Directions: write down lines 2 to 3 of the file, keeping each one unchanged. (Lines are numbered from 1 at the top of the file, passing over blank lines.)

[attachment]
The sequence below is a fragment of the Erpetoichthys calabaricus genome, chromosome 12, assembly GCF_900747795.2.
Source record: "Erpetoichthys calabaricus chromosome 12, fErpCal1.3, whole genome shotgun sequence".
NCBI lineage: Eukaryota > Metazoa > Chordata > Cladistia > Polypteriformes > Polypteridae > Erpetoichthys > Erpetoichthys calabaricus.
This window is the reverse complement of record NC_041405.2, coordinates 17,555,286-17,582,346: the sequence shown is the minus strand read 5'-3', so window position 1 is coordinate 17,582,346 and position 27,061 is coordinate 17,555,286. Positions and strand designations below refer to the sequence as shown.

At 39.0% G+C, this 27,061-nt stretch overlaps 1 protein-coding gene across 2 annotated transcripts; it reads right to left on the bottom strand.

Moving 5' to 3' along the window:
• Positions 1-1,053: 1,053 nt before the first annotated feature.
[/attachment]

Source record: "Erpetoichthys calabaricus chromosome 12, fErpCal1.3, whole genome shotgun sequence".
NCBI lineage: Eukaryota > Metazoa > Chordata > Cladistia > Polypteriformes > Polypteridae > Erpetoichthys > Erpetoichthys calabaricus.